After participating in the October 2000 Blueprint Conference, The American Society on Aging was motivated to become more involved. Drawing on ASA’s education and training resources, we provided a forum for the National Blueprint to hold a Critical Issues in Aging Session presented by key Blueprint organizations at our April, 2002 Joint Conference with The National Council on the Aging. ASA’s desire to commit to greater involvement prompted staff to evaluate our strengths and seek collaborators. ASA has developed a very strong Diversity Programs Division and network, and is committed to a vision of multicultural aging.

In brainstorming with potential partners, staff realized that exploring physical activity promotion for ethnic and racial communities that are especially sedentary was an excellent fit with our interests and abilities as an organization, and presented a burgeoning area for further development in the Blueprint Initiative.

The Diversity Roundtable Project for Increasing Physical Activity (PA) Among Adults of Color Age 50 and Older

The Surgeon General’s Report on Physical Activity and Health (1996) and Healthy People 2010 report especially low rates of physical activity among certain racial/ethnic population groups. The percentage of sedentary Latino (54%), African American (52%), American Indian or Alaska Native (46%), and Asian/Pacific Islander adults (42%) is considerably higher than white adults (38%). Physical activity declines with age, and older women of color are the least physically active. Since people with low levels of education and income have also been identified as least physically active in their leisure time, African American, Latino, American Indian/Alaska Native and Asian/Pacific Islander elders with low socioeconomic status are greatly in need of inclusion in physical activity programs.

ASA is very pleased that we will be working with The Robert Wood Johnson Foundation to develop a national roundtable on increasing physical activity among adults of color age 50 and older. The purpose of the roundtable is to form a national working group to focus on and promote PA and diversity research-to-practice among older adults. This will include identifying community-specific, evidence-based strategies, how to apply research to the community, barriers, resources, collaboration, and networking.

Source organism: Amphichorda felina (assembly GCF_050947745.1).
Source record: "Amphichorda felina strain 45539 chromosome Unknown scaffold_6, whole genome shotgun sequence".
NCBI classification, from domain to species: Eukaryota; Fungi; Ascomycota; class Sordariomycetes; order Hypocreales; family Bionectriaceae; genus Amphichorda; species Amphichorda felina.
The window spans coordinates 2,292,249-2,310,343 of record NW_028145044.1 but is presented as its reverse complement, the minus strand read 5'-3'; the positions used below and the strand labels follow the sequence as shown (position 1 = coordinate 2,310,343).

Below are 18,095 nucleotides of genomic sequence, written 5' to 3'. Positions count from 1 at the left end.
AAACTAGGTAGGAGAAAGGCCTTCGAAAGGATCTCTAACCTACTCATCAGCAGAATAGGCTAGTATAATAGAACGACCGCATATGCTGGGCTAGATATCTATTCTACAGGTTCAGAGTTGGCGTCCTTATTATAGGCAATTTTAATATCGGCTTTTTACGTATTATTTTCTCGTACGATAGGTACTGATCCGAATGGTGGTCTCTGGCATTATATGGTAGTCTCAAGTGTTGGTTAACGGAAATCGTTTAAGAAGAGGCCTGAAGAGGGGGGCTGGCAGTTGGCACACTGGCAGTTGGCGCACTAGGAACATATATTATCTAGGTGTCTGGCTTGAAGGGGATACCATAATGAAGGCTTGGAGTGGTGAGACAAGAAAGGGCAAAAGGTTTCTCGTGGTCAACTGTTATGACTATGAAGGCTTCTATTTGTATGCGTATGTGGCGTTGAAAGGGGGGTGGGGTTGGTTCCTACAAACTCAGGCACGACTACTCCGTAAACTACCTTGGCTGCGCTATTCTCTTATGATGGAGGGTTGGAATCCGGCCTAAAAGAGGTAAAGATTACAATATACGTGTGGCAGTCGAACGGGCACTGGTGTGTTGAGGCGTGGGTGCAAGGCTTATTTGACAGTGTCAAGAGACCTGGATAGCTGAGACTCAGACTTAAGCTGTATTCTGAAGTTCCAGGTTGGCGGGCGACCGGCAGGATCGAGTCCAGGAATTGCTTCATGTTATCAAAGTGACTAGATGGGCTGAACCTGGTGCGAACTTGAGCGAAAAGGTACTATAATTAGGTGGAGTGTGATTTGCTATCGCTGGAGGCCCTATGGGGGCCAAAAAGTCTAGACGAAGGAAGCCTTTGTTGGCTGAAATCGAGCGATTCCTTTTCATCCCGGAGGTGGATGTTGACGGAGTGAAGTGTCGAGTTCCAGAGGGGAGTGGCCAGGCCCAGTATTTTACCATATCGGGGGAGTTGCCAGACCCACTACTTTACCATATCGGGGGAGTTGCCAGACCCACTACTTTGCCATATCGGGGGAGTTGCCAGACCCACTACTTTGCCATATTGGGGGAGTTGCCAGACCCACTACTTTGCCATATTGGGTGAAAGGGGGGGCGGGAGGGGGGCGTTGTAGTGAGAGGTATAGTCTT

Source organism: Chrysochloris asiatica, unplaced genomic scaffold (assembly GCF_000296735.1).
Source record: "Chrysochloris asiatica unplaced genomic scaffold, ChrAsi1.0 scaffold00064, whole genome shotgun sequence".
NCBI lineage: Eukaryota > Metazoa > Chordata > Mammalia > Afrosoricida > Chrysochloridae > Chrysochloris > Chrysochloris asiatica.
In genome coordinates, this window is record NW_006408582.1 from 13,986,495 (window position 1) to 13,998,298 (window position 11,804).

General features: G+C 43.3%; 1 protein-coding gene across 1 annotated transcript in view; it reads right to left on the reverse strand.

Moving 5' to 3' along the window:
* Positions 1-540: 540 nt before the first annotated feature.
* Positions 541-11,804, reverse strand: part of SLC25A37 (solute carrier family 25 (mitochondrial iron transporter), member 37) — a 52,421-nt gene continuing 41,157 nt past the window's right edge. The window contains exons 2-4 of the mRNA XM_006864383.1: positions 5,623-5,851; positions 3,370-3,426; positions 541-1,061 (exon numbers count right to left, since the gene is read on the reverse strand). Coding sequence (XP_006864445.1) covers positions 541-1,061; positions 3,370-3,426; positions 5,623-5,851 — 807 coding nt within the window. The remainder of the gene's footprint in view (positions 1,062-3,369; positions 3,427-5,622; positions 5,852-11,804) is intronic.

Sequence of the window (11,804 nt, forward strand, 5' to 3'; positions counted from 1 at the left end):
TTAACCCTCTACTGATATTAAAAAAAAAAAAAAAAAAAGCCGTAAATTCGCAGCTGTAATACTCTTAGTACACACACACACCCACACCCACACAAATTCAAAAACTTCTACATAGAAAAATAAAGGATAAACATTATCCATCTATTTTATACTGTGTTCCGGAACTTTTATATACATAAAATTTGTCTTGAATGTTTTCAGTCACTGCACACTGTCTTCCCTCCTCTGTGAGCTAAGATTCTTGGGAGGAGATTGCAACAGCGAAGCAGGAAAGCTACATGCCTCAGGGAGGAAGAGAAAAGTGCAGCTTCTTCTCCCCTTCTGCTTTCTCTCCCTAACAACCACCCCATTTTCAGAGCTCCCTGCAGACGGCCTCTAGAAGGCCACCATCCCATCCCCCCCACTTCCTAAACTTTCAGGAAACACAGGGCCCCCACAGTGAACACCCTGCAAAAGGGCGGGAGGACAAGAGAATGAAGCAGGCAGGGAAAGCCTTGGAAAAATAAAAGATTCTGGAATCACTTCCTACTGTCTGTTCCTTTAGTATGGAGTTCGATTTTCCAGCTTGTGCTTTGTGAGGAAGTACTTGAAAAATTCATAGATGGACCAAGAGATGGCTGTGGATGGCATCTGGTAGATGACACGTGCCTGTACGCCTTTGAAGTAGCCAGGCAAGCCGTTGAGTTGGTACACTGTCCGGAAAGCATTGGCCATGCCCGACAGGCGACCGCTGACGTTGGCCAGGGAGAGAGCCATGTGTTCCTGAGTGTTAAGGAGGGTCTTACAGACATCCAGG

The National Blueprint took an important step by developing broad strategies to increase physical activity among older Americans. The Diversity Roundtable is a logical next step within that framework. The PA and Diversity Roundtable will mimic the original Blueprint process and seek to produce a document that highlights the issue and provides direction for action strategies.

Our first step is to implement Phase I, recruiting and convening a steering committee to assess the need and interest in developing a Physical Activity and Diversity Roundtable. We hope that this initial step will move all of us farther along this path and result in more opportunities for our organizations to develop strategies for action to promote PA in older adult communities of color.

For further information contact Chaya Gordon, MPH, Research Manager, American Society on Aging (415) 974-9604 833 Market Street, Suite 511, San Francisco, CA 94103

Resources on Aging and Physical Activity:

Increasing Physical Activity Among Adults of Color Age 50 and Older

Not Your Father’s Exercise: Aging Demands Multifaceted Approach
Article explores current research on exercise programs used in preventing falls.

Fitness for Elders with Intellectual Disabilities: A Health Promotion Demonstration Project
Article discusses a health promotion demonstration and research program for older adults.